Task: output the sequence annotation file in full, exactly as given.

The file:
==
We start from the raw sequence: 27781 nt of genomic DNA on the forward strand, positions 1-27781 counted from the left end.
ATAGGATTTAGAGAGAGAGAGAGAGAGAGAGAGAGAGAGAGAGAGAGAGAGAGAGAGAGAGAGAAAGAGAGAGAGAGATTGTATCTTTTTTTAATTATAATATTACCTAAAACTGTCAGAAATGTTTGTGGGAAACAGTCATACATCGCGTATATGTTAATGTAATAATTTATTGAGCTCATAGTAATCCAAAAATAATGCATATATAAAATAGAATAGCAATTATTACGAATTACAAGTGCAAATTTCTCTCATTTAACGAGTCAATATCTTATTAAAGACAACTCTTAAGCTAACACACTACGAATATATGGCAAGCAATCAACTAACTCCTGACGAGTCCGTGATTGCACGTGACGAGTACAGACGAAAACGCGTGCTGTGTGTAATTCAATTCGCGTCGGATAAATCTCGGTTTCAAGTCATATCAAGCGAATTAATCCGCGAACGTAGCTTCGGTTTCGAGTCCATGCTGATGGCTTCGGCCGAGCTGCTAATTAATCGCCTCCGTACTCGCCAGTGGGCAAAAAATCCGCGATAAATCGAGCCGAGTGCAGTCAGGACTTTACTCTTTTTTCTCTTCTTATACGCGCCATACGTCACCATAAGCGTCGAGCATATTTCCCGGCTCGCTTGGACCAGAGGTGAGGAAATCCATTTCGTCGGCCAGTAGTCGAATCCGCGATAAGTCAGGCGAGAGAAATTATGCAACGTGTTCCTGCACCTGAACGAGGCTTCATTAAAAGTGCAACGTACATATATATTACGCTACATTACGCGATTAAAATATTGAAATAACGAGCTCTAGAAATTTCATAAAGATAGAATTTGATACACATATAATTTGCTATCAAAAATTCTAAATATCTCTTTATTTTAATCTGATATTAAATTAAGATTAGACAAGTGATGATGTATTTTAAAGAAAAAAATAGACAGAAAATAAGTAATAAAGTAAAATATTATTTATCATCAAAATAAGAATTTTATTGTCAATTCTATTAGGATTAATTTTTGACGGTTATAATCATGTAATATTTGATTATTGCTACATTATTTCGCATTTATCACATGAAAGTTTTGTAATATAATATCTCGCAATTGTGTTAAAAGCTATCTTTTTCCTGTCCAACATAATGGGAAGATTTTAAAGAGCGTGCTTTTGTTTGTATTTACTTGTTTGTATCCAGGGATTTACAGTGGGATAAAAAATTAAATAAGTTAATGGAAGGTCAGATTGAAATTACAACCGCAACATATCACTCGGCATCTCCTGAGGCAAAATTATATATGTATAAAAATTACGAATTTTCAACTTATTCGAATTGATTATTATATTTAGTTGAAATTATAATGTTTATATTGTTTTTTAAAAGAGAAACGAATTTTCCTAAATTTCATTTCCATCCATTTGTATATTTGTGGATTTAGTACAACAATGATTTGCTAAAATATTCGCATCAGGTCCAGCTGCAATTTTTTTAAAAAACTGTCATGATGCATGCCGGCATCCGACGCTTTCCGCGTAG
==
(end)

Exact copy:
We start from the raw sequence: 27781 nt of genomic DNA on the forward strand, positions 1-27781 counted from the left end.
ATAGGATTTAGAGAGAGAGAGAGAGAGAGAGAGAGAGAGAGAGAGAGAGAGAGAGAGAGAGAGAAAGAGAGAGAGAGATTGTATCTTTTTTTAATTATAATATTACCTAAAACTGTCAGAAATGTTTGTGGGAAACAGTCATACATCGCGTATATGTTAATGTAATAATTTATTGAGCTCATAGTAATCCAAAAATAATGCATATATAAAATAGAATAGCAATTATTACGAATTACAAGTGCAAATTTCTCTCATTTAACGAGTCAATATCTTATTAAAGACAACTCTTAAGCTAACACACTACGAATATATGGCAAGCAATCAACTAACTCCTGACGAGTCCGTGATTGCACGTGACGAGTACAGACGAAAACGCGTGCTGTGTGTAATTCAATTCGCGTCGGATAAATCTCGGTTTCAAGTCATATCAAGCGAATTAATCCGCGAACGTAGCTTCGGTTTCGAGTCCATGCTGATGGCTTCGGCCGAGCTGCTAATTAATCGCCTCCGTACTCGCCAGTGGGCAAAAAATCCGCGATAAATCGAGCCGAGTGCAGTCAGGACTTTACTCTTTTTTCTCTTCTTATACGCGCCATACGTCACCATAAGCGTCGAGCATATTTCCCGGCTCGCTTGGACCAGAGGTGAGGAAATCCATTTCGTCGGCCAGTAGTCGAATCCGCGATAAGTCAGGCGAGAGAAATTATGCAACGTGTTCCTGCACCTGAACGAGGCTTCATTAAAAGTGCAACGTACATATATATTACGCTACATTACGCGATTAAAATATTGAAATAACGAGCTCTAGAAATTTCATAAAGATAGAATTTGATACACATATAATTTGCTATCAAAAATTCTAAATATCTCTTTATTTTAATCTGATATTAAATTAAGATTAGACAAGTGATGATGTATTTTAAAGAAAAAAATAGACAGAAAATAAGTAATAAAGTAAAATATTATTTATCATCAAAATAAGAATTTTATTGTCAATTCTATTAGGATTAATTTTTGACGGTTATAATCATGTAATATTTGATTATTGCTACATTATTTCGCATTTATCACATGAAAGTTTTGTAATATAATATCTCGCAATTGTGTTAAAAGCTATCTTTTTCCTGTCCAACATAATGGGAAGATTTTAAAGAGCGTGCTTTTGTTTGTATTTACTTGTTTGTATCCAGGGATTTACAGTGGGATAAAAAATTAAATAAGTTAATGGAAGGTCAGATTGAAATTACAACCGCAACATATCACTCGGCATCTCCTGAGGCAAAATTATATATGTATAAAAATTACGAATTTTCAACTTATTCGAATTGATTATTATATTTAGTTGAAATTATAATGTTTATATTGTTTTTTAAAAGAGAAACGAATTTTCCTAAATTTCATTTCCATCCATTTGTATATTTGTGGATTTAGTACAACAATGATTTGCTAAAATATTCGCATCAGGTCCAGCTGCAATTTTTTTAAAAAACTGTCATGATGCATGCCGGCATCCGACGCTTTCCGCGTAG